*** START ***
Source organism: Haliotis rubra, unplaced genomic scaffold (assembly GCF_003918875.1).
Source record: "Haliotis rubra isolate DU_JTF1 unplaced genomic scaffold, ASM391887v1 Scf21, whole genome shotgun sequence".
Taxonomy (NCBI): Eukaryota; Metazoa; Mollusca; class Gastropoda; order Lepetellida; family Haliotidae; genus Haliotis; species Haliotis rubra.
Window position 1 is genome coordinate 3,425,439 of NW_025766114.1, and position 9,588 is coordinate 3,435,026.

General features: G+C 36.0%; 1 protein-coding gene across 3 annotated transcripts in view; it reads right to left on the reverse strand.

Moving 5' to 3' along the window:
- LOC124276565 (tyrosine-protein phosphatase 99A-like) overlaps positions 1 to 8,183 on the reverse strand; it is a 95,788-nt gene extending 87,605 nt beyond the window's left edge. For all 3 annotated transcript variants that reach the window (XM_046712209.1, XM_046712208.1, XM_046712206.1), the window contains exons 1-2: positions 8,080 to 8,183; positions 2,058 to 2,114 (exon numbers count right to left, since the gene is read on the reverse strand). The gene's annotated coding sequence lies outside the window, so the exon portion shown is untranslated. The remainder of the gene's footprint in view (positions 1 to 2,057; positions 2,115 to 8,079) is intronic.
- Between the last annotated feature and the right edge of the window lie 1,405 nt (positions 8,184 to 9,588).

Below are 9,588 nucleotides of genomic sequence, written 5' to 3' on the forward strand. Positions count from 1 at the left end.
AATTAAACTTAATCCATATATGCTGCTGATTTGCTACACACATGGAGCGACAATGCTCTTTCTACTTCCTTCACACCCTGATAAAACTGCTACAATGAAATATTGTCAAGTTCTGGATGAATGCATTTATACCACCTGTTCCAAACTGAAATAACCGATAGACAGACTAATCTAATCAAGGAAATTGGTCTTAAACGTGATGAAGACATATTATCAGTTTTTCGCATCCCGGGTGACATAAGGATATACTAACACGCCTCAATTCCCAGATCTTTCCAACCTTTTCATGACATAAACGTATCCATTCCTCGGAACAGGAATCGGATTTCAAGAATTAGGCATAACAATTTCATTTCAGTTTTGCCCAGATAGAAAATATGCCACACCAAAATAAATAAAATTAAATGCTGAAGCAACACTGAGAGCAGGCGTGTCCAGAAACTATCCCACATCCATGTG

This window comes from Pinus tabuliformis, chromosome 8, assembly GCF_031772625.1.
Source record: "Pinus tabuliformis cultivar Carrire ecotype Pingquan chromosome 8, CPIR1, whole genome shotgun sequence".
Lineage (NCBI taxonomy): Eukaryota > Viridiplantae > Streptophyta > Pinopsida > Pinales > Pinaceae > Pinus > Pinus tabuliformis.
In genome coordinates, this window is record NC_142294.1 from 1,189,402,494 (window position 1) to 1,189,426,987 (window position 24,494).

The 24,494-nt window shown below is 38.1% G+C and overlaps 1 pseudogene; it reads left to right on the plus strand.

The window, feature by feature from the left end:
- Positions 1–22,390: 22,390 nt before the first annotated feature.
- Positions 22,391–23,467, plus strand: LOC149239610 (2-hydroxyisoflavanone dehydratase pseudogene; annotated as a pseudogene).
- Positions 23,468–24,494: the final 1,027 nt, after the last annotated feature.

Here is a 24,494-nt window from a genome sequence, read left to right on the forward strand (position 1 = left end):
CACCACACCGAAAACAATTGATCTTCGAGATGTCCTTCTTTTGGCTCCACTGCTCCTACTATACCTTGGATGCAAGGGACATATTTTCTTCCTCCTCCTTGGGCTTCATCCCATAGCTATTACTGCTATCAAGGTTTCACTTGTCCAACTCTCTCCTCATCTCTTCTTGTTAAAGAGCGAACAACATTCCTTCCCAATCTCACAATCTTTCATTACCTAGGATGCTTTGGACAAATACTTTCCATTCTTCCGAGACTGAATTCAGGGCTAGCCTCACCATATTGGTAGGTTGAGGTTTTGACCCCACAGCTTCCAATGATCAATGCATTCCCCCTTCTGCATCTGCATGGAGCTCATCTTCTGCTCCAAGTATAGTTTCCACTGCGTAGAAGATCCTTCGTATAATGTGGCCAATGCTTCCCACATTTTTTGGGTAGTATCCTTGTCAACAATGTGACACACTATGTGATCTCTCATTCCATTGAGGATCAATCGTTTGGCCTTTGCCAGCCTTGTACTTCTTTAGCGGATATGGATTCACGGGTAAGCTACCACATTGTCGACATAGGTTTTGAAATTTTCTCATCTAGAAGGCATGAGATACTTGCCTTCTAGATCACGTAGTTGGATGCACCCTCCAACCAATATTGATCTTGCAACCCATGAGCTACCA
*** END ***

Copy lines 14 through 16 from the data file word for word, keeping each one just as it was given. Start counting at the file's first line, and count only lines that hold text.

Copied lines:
In genome coordinates, this window is record NC_142294.1 from 1,189,402,494 (window position 1) to 1,189,426,987 (window position 24,494).

The 24,494-nt window shown below is 38.1% G+C and overlaps 1 pseudogene; it reads left to right on the plus strand.

The window, feature by feature from the left end: